Introduction: Although researchers recognize that sharing disparate data can improve population health, barriers (technical, motivational, economic, political, legal, and ethical) limit progress. In this paper, we aim to enhance the van Panhuis et al. framework of barriers to data sharing; we present a complementary solutions-based data-sharing process in order to encourage both emerging and established researchers, whether or not in academia, to engage in data-sharing partnerships.
Brief Description of Major Components: We enhance the van Panhuis et al. framework in three ways. First, we identify the appropriate stakeholder(s) within an organization (e.g., criminal justice agency) with whom to engage in addressing each category of barriers. Second, we provide a representative sample of specific challenges that we have faced in our data-sharing partnerships with criminal justice agencies, local clinical systems, and public health. Third, and most importantly, we suggest solutions we have found successful for each category of barriers. We grouped our solutions into five core areas that cut across the barriers as well as stakeholder groups: Preparation, Clear Communication, Funding/Support, Non-Monetary Benefits, and Regulatory Assurances.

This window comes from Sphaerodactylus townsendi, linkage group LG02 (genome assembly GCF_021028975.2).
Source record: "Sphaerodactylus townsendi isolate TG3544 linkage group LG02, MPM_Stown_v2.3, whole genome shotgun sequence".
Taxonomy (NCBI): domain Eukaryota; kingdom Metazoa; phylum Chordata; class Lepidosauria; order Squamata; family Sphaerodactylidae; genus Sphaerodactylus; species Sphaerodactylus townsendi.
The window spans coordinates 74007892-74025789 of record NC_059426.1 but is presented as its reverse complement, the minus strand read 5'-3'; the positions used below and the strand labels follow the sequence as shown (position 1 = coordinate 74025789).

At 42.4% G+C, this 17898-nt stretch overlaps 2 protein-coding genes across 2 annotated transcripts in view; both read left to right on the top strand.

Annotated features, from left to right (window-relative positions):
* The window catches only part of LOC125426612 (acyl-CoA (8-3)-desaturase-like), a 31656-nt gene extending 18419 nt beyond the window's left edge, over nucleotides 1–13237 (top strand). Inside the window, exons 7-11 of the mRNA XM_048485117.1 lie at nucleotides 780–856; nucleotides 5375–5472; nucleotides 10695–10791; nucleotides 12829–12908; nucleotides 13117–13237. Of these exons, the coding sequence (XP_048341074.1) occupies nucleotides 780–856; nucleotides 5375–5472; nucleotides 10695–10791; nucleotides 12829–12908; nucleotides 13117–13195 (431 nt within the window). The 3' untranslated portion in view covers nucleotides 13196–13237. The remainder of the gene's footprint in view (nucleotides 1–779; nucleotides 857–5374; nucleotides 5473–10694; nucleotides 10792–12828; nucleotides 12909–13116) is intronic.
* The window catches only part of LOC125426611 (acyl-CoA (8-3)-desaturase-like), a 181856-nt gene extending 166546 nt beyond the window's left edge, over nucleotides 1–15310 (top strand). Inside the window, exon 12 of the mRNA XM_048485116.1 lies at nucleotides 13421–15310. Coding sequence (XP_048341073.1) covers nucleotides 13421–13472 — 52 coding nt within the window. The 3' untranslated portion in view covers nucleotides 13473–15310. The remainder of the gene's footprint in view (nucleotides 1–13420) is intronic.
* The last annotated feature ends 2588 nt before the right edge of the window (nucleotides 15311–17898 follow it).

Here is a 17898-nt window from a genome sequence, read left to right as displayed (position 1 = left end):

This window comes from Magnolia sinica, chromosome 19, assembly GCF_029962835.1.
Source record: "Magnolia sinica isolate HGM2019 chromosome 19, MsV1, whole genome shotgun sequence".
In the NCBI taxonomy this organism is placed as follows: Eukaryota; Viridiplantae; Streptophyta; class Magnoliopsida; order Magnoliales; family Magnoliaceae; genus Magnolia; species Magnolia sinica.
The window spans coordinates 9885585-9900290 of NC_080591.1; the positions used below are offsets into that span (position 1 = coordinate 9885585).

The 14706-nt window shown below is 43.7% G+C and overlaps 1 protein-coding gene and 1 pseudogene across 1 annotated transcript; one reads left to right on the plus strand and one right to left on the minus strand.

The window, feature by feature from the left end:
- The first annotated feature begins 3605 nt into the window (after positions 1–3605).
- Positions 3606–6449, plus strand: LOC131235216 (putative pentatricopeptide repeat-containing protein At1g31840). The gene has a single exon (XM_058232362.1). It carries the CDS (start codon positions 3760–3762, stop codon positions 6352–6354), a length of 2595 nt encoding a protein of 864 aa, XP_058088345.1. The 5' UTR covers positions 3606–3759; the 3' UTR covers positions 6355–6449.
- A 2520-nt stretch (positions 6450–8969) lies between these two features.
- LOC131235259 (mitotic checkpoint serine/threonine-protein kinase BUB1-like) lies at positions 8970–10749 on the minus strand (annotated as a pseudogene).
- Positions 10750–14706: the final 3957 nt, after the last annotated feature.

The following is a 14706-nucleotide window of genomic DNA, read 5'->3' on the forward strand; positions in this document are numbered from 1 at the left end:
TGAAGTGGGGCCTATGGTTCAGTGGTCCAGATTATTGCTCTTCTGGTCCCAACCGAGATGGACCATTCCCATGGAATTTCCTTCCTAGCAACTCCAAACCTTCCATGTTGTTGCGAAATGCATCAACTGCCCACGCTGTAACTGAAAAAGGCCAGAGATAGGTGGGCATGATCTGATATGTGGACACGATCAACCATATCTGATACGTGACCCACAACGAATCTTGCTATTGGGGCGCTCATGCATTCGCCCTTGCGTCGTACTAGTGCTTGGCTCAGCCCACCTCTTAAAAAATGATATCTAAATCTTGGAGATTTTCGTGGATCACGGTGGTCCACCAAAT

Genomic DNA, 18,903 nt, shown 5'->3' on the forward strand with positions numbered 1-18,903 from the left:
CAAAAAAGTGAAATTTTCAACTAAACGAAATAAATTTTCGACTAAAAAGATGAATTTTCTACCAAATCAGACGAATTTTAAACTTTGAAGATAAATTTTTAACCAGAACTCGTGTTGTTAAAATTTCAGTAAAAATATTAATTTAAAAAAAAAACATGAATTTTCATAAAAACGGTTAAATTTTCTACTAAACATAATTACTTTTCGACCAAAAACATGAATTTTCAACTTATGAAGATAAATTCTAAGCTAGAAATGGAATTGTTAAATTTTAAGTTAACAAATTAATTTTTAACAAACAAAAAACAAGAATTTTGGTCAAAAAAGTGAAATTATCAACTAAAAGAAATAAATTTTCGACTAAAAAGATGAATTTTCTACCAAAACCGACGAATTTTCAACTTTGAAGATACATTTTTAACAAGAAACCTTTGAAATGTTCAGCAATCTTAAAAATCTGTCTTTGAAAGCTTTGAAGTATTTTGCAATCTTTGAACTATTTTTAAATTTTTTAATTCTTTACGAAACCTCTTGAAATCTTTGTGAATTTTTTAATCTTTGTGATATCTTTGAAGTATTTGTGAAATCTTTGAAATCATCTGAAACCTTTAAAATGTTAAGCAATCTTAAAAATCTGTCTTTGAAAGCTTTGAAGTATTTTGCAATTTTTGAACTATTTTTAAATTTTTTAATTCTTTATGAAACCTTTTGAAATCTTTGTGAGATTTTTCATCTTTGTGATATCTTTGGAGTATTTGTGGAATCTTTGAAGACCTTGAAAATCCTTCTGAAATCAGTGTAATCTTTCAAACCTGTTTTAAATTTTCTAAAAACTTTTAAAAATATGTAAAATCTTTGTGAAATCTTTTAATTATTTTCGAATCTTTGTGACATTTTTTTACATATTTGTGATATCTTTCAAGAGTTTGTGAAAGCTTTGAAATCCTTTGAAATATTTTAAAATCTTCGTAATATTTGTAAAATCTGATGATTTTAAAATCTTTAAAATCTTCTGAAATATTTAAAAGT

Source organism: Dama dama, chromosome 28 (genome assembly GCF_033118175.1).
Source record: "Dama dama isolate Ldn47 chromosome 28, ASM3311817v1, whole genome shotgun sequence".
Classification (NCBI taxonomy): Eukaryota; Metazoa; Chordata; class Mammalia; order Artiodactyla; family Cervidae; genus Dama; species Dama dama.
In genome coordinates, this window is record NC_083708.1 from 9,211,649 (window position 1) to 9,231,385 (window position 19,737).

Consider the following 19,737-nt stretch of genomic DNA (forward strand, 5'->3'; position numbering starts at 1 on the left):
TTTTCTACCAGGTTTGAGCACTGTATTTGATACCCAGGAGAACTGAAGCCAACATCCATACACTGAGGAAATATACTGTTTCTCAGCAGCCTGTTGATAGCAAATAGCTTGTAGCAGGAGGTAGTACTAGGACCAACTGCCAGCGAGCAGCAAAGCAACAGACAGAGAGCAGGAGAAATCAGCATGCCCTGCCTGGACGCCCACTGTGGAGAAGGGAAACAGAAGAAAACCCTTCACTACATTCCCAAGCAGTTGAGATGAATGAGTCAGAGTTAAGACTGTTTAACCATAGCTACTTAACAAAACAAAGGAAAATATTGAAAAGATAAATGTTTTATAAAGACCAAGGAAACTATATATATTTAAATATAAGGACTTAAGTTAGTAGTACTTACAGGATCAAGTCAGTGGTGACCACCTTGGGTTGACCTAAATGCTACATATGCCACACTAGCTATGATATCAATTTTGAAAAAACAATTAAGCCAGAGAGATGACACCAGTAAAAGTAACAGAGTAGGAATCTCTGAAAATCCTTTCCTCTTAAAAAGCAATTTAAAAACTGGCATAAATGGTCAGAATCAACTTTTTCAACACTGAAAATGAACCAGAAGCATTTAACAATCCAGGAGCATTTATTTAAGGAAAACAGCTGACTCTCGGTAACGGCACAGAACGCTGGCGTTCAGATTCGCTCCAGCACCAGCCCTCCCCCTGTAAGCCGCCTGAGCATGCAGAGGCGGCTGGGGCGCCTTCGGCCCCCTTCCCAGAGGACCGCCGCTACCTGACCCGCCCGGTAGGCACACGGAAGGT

Our solutions-based process model is complementary to the enhanced framework. An important feature of the process model is the cyclical, iterative process that undergirds it. Usually, interactions with new data-sharing partner organizations begin with the leadership team and progress to both the data management and legal teams; however, the process is not always linear.
Conclusions and Next Steps: Data sharing is a powerful tool in population health research, but significant barriers hinder such partnerships. Nevertheless, by aspiring to community-based participatory research principles, including partnership engagement, development, and maintenance, we have overcome barriers identified in the van Panhuis et al. framework and have achieved success with various data-sharing partnerships.
In the future, systematically studying data-sharing partnerships to clarify which elements of a solutions-based approach are essential for successful partnerships may be helpful to academic and non-academic researchers. The organizational climate is certainly a factor worth studying also because it relates both to barriers and to the potential workability of solutions.